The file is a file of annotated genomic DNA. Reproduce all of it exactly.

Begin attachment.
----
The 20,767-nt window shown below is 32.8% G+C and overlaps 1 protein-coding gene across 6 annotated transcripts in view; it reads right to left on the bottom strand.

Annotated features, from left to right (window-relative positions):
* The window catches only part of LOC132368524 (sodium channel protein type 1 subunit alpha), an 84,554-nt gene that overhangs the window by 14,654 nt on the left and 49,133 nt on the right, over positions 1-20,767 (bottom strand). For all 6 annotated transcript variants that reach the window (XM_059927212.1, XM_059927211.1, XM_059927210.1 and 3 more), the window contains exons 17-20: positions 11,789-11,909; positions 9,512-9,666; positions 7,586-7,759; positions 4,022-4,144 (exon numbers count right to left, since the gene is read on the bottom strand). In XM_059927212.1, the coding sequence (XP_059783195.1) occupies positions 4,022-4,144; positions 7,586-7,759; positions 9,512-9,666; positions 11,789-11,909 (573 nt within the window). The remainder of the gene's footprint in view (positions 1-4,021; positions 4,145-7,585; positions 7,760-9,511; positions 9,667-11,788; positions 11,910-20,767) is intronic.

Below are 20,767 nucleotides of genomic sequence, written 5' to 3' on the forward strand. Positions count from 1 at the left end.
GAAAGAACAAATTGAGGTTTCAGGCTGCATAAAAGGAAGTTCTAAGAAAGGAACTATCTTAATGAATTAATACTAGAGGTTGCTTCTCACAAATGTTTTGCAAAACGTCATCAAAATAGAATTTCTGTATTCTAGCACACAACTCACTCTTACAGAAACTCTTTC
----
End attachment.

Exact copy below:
The 20,767-nt window shown below is 32.8% G+C and overlaps 1 protein-coding gene across 6 annotated transcripts in view; it reads right to left on the bottom strand.

Annotated features, from left to right (window-relative positions):
* The window catches only part of LOC132368524 (sodium channel protein type 1 subunit alpha), an 84,554-nt gene that overhangs the window by 14,654 nt on the left and 49,133 nt on the right, over positions 1-20,767 (bottom strand). For all 6 annotated transcript variants that reach the window (XM_059927212.1, XM_059927211.1, XM_059927210.1 and 3 more), the window contains exons 17-20: positions 11,789-11,909; positions 9,512-9,666; positions 7,586-7,759; positions 4,022-4,144 (exon numbers count right to left, since the gene is read on the bottom strand). In XM_059927212.1, the coding sequence (XP_059783195.1) occupies positions 4,022-4,144; positions 7,586-7,759; positions 9,512-9,666; positions 11,789-11,909 (573 nt within the window). The remainder of the gene's footprint in view (positions 1-4,021; positions 4,145-7,585; positions 7,760-9,511; positions 9,667-11,788; positions 11,910-20,767) is intronic.

Below are 20,767 nucleotides of genomic sequence, written 5' to 3' on the forward strand. Positions count from 1 at the left end.
GAAAGAACAAATTGAGGTTTCAGGCTGCATAAAAGGAAGTTCTAAGAAAGGAACTATCTTAATGAATTAATACTAGAGGTTGCTTCTCACAAATGTTTTGCAAAACGTCATCAAAATAGAATTTCTGTATTCTAGCACACAACTCACTCTTACAGAAACTCTTTC